The city has barely made any headway on changes intended to combat rampant parking placard abuse that Mayor Bill de Blasio promised nearly two years ago, officials have admitted.
Digital stickers — pitched in February 2019 as a cure to prevent holders from switching placards from vehicle to vehicle — have reached only a tiny fraction of the city’s tens of thousands of placard holders.
The Department of Transportation has issued decals to just 1,700 drivers, officials said — out of an estimated 125,000-plus placards in circulation.
Meanwhile, Hizzoner’s plan to switch the entire city over by the start of 2021 to a digital “pay-by-plate” parking system — designed to automatically register cars as legally or illegally parked — has also stalled, officials said
“We’re going to phase out placards as we know them entirely by 2021,” de Blasio had said at the time.
But pay-by-plate is now expected “get underway’ sometime this year, according to a city official, who blamed the delays on “the unprecedented, unexpected, and dual public health and budget crises we’re facing.”
“The pay-by-plate system requires a total overhaul of the city’s 14,500 parking meters,” a the official said.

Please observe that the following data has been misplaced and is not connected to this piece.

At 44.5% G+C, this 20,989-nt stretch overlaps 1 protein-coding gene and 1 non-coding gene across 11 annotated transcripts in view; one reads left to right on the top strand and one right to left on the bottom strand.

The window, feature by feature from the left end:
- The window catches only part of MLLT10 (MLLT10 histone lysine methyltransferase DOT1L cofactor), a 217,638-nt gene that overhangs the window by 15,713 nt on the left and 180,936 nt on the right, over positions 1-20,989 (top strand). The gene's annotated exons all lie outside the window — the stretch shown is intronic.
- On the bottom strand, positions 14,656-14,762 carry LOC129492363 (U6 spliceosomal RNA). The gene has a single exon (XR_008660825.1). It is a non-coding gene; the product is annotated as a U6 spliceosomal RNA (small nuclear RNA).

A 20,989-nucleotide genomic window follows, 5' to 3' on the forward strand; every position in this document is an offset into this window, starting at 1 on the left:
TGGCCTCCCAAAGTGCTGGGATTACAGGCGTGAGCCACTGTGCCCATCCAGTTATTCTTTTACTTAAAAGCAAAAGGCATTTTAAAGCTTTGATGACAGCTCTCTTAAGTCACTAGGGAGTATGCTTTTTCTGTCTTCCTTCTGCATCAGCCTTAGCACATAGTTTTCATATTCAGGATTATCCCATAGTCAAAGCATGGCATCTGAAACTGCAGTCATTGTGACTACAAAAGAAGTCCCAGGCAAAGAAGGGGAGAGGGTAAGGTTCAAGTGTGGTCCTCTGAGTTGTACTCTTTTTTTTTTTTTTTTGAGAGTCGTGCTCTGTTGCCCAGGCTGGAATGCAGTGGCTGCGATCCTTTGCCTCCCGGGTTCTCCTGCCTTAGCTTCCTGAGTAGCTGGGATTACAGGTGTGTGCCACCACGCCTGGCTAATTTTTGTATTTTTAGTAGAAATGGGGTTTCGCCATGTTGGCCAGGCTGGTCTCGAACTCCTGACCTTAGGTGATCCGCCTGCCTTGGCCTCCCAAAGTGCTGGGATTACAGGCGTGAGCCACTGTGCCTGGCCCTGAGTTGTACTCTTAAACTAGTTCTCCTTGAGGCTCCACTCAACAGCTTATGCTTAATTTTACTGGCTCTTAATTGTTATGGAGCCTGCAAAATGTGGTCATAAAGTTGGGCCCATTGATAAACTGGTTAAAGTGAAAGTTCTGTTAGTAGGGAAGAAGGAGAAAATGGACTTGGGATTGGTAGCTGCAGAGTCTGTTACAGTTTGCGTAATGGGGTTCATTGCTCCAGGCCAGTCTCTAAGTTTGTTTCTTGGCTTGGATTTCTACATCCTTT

“That’s a massive undertaking at any time, and certainly even more so given the unprecedented challenges we’re continuing to face. We’re on track to get this project underway this coming year.”
Parking placards ostensibly exist to give municipal employees better access to curbside real estate when they’re on the job. In reality, they are widely abused. City blocks are littered with government workers turning sidewalks, crosswalks, bike lanes, bus lanes, and no-standing zones into permanent parking for their cars.
An annual survey of placard misuse, meanwhile — which Hizzoner had said would be conducted by his office’s Street Conditions Observation Unit — simply did not happen in 2020, the city admitted.
The city official said COVID-19 on-street dining enforcement took up the unit’s time in 2020.
And only a handful of placards have been revoked under a “three strikes” policy against lawbreakers, while a dedicated enforcement unit also launched in 2019 was axed over the summer amid pandemic-induced budget woes.